One of the most interesting lists in the announcement of this year’s Tony Award nominees is the nominations for Best Orchestrations. The range is as wide as the types of shows involved.
There’s the classic Broadway musical sound given fresh feeling in Danny Troob’s delightful if occasionally disappointing charts for Rodgers and Hammerstein’s score for the show that is at one and the same time a revival and a Broadway debut – Cinderella.
How different that is from the up-to-the-moment sound of a contemporary Broadway musical that Stephen Oremus delivers for Cindy Lauper’s score for Kinky Boots!
Then there is Chris Nightingale’s set of charts for the British import, Matilda, which essentially duplicate the sprightly English musical feel, especially in the numbers featuring the children in the title character’s elementary school class.
Finally, there is the ear-filling sound (at times played at an ear-splitting volume level) of the ersatz Motown sound in Motown: The Musical as performed by 18 players following Ethan Popp and Bryan Crook’s charts that attempt to duplicate a well known sound while abbreviating some 57 songs within two and a half hours of flash and dazzle.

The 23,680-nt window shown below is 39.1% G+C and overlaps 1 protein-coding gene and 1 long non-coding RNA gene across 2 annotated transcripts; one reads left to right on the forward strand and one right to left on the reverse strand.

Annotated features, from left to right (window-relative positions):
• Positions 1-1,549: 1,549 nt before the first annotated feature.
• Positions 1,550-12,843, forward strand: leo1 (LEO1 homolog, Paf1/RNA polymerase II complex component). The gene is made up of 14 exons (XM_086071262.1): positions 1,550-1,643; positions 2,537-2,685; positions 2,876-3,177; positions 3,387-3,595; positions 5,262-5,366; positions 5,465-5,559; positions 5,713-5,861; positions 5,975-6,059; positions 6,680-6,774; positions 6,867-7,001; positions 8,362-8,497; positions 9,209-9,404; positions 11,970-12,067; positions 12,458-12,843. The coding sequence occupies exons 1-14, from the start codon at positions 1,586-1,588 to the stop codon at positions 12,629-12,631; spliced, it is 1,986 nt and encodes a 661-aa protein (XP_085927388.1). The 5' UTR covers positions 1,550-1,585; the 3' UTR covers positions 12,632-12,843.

Troob’s work on Cinderella (well, officially called Rodgers and Hammerstein’s Cinderella in another example of corporate branding gone to excess) is notable for the freshness of the sound of the 20 players in the pit at the Broadway Theatre.
The score is predominantly the score that Richard Rodgers and Oscar Hammerstein II wrote for a television presentation in 1957 when it was watched by an audience estimated to have exceeded 100 million, at a time when the population of the country was less than 200 million. Songs from the Rodgers and Hammerstein catalog have been added to fill the evening a bit more, and the lyrics have been augmented (nicely, in my opinion) by the author of this new stage adaptation, Douglas Carter Beane.